Whilst semester one at QUT is yet to start, here at The University of Exeter my fifth week has begun. I’ve been abroad for almost 3 months now, so how has this side of the world treated me so far?
Before I arrived in Exeter I spent a month doing the typical Aussie thing and took a Topdeck Tour around Europe, and what do you know? Around 3/4 of the group were Australian. Doing a tour before or after my exchange was something I mulled over for quite a long time, but from the moment I got on a bus with a group of strangers I knew I’d made the right call doing it beforehand. My tour group became a second family. You can’t spend 18 days in close quarters with the same group of people and not become close. Together we travelled to 8 different countries and saw parts of the world older than Australia itself.
On my travels I saw the Colosseum in Rome, cruised the canals in Venice and reached Jungfrau, the top of Europe, in Switzerland. This tour enabled me to see parts of the world I wouldn’t necessarily have seen by myself. I climbed the never-ending stairs of the Arc De Triumph, ate snails and avoided Haggis like the plague and explored the nightlife in Edinburgh.
But it wasn’t simply the sights that had me amazed on the trip. My Trip Leader (don’t ever call them a tour guide), somehow had all of Europe’s history stored in his head. So on the long drives between countries he shared his knowledge and I learnt more on those bus trips than 2 years of high school history could ever teach me.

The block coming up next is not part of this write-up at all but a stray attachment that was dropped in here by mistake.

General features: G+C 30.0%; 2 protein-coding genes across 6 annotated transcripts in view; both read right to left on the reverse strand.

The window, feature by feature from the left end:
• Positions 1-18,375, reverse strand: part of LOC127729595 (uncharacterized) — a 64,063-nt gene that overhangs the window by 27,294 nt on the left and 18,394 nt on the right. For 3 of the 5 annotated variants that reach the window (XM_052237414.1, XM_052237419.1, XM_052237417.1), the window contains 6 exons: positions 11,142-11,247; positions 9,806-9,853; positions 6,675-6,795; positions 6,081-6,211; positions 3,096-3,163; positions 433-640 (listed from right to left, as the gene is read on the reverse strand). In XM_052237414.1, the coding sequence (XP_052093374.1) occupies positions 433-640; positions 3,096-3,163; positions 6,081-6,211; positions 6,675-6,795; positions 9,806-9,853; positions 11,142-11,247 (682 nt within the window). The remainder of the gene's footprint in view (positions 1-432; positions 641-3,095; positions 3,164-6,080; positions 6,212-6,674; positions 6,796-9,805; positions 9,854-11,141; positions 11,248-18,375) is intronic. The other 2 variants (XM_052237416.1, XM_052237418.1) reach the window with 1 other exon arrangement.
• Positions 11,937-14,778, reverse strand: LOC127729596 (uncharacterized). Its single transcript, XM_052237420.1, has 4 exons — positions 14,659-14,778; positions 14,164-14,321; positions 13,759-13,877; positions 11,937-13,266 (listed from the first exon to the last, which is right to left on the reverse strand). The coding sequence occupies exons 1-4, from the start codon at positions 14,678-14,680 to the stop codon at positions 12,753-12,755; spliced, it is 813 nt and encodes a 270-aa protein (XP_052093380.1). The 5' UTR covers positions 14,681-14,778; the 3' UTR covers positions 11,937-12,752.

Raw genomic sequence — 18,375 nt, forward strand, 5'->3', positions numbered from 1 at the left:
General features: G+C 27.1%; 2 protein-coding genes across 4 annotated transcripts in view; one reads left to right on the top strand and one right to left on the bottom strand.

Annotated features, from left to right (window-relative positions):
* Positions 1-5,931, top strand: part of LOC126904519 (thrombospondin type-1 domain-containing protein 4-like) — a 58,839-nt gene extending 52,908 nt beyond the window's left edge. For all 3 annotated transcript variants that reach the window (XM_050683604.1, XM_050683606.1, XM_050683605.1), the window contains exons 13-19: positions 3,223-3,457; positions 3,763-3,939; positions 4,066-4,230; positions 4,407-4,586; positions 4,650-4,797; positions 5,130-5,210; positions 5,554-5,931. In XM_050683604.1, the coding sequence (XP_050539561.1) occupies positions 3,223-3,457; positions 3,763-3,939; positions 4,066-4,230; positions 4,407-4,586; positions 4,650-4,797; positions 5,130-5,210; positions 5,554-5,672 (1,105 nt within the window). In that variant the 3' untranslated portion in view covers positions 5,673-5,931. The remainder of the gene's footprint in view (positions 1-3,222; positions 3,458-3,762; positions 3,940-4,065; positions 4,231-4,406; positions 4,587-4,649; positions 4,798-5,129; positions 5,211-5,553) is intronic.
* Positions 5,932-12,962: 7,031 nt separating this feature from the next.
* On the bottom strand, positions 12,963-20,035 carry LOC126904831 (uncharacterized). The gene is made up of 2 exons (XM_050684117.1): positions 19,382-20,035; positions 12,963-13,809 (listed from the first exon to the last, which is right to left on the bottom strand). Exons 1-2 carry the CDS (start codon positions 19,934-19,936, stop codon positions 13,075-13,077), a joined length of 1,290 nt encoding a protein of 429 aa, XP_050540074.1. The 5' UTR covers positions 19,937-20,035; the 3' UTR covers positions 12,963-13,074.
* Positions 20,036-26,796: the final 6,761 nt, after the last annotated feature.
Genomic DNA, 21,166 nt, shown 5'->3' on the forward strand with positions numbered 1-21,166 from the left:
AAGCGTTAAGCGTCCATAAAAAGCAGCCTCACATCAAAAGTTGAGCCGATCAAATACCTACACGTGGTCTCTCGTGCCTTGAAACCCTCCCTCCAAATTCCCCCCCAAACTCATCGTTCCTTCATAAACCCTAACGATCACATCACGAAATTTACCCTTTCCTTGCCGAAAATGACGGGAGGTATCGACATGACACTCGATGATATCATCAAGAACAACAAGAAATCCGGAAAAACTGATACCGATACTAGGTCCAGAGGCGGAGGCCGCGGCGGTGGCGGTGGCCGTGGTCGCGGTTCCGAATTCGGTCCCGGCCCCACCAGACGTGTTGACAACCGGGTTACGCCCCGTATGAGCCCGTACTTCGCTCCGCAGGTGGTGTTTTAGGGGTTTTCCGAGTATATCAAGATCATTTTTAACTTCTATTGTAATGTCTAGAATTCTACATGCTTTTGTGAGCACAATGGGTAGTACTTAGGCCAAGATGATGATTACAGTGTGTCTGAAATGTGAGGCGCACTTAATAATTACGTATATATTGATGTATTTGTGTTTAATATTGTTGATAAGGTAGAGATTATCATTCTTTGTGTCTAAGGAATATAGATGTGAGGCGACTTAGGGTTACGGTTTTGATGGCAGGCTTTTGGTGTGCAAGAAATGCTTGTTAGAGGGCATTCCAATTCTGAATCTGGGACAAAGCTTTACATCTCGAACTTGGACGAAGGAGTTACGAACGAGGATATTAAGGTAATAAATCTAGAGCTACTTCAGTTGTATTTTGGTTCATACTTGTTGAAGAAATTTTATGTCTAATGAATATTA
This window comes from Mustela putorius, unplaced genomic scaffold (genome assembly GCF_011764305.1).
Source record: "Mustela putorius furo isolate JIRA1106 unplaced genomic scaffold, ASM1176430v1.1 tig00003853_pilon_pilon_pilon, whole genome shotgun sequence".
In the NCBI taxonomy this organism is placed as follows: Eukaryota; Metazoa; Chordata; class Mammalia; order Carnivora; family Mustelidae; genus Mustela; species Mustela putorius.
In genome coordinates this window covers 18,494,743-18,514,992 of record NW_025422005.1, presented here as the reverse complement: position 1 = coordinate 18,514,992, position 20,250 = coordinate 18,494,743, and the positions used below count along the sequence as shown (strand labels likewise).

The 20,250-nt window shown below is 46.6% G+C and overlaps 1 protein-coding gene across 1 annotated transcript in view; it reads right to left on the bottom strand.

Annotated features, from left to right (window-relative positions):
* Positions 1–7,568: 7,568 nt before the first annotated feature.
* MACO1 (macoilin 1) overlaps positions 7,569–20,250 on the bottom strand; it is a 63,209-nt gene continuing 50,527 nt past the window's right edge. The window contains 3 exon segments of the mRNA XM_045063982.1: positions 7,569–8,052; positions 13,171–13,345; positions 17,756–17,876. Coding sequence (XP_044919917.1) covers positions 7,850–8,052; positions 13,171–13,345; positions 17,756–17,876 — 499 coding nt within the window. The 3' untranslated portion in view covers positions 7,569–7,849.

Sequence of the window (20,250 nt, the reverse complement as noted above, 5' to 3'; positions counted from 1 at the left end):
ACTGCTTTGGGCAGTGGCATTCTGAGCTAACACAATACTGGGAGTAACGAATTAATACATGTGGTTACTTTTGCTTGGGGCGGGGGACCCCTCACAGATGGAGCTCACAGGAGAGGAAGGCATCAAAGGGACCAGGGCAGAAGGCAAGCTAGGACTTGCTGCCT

Because of this trip and with a great deal of help from our Trip Leader I learnt how to integrate myself into other cultures. In most countries I was taught the basics, hello, goodbye and thank-you, other than that however I was on my own. It forced me, along with the help of my new-found friends, to figure out our own way home on public transport in Rome or a walking route in Florence. I learnt the awkwardness of a checkout exchange when the only English the server knew was chocolate and I learnt to become more street-wise in Paris. Being forced into these situations made me so much more aware and appreciative of other cultures, which in turn made me more confident in my abilities to travel alone and study abroad.
My trip across Europe will definitely be a highlight of my exchange. It enabled me to see the places I wanted to go back to (almost everywhere) and was the perfect way to become accustomed to different cultures before settling down in England. I felt more excited than ever to start my exchange and even made some friends along the way. So if you’re stuck on the before or after question when it comes to travelling, the answer is before. But, who knows, you could end up doing both!